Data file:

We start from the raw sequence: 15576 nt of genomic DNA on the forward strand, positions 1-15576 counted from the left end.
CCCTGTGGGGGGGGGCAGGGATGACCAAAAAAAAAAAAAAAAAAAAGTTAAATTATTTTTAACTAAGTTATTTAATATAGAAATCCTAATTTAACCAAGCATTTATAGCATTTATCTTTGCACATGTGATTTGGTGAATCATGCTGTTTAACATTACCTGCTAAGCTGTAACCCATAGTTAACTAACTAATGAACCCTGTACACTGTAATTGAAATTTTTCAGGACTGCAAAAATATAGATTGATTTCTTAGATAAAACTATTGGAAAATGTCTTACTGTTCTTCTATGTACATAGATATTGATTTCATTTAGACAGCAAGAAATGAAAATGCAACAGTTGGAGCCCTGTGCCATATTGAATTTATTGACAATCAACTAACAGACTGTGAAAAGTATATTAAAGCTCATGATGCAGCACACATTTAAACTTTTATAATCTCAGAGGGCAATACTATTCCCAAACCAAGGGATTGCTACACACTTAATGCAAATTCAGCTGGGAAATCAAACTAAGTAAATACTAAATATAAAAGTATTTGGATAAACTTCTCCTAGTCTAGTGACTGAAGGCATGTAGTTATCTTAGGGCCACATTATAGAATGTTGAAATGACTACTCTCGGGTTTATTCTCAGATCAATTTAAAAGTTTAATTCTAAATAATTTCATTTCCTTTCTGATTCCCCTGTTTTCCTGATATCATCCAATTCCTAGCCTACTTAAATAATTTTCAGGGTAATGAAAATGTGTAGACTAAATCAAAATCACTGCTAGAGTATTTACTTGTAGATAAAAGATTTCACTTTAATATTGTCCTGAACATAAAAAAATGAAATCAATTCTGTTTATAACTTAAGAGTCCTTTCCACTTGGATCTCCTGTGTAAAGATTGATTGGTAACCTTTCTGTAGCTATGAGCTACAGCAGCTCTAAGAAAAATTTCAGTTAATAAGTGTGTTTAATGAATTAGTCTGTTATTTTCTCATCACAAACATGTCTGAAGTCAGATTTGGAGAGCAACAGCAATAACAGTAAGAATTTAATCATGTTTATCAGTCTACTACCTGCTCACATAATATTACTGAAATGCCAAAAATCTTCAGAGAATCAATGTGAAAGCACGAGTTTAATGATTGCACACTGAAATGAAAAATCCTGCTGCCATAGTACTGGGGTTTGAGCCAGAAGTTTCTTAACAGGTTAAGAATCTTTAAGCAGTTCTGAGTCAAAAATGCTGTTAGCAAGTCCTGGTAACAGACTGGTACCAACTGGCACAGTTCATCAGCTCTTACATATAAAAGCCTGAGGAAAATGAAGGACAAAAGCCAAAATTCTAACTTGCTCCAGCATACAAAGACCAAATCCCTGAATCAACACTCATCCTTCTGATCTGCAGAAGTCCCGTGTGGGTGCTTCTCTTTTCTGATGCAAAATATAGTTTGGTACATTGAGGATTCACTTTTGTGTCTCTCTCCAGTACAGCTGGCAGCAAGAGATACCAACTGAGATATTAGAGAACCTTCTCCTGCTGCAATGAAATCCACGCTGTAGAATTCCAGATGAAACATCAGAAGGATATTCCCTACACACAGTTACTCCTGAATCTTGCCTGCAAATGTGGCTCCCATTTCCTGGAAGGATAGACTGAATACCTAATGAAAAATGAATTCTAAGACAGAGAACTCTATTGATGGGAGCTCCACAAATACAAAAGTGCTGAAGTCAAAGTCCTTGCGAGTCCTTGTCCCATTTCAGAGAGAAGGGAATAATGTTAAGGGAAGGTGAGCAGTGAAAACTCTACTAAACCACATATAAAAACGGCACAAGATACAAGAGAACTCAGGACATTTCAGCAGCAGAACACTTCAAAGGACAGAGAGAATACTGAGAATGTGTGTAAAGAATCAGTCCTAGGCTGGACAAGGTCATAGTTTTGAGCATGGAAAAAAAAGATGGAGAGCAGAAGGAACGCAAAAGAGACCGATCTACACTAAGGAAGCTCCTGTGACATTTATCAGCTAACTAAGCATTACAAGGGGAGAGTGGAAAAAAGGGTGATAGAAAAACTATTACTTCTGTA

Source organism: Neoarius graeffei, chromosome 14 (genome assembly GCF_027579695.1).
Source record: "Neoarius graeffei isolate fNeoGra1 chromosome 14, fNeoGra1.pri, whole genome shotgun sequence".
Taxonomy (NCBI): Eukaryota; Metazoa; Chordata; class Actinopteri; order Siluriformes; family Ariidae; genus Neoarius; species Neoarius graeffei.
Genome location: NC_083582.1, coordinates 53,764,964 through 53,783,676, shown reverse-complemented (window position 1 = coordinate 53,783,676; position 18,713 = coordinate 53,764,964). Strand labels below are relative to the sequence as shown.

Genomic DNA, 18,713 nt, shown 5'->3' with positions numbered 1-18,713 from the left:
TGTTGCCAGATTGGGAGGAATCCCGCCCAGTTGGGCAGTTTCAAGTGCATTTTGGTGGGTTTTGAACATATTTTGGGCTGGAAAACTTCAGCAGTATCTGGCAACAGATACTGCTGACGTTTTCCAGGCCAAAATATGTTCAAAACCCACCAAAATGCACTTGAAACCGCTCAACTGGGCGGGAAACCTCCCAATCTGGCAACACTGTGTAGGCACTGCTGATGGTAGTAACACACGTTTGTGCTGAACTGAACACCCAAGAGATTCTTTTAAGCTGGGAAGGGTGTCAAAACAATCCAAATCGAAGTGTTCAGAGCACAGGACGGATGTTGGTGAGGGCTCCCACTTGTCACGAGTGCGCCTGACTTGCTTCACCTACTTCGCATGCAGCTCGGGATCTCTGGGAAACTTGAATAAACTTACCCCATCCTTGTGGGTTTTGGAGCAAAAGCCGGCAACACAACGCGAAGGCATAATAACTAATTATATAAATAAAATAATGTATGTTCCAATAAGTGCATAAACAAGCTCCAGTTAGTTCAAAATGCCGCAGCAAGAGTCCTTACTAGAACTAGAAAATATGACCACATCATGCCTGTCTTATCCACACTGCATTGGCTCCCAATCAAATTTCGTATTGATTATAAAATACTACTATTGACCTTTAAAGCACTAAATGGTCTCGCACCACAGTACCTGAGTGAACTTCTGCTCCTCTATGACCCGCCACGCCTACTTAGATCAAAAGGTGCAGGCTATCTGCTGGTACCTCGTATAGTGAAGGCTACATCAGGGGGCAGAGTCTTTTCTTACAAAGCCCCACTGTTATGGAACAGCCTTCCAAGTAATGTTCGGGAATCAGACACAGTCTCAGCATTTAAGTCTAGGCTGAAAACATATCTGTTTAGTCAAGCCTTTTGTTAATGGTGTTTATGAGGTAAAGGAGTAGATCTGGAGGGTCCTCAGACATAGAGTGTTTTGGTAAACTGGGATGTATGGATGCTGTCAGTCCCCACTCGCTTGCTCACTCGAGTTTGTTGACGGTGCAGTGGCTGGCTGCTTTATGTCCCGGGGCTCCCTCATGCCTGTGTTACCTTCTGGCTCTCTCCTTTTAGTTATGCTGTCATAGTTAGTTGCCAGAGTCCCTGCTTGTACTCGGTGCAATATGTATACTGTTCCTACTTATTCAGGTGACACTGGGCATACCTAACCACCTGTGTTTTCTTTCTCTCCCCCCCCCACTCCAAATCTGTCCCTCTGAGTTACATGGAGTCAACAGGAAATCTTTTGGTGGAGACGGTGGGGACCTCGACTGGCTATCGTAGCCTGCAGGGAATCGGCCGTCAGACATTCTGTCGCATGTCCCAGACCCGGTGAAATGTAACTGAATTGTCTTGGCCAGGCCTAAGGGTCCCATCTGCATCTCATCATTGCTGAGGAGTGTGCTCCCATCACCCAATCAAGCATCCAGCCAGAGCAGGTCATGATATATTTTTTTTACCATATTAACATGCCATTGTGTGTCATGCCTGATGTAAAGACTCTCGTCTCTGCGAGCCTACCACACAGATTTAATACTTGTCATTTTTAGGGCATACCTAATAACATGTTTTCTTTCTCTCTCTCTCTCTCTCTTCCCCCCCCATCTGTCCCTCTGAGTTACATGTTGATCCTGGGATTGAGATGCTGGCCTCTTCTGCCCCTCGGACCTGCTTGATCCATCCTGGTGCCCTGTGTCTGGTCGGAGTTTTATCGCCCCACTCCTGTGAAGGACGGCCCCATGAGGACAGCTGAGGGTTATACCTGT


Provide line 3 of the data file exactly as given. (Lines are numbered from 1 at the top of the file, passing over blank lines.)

Source organism: Neoarius graeffei, chromosome 14 (genome assembly GCF_027579695.1).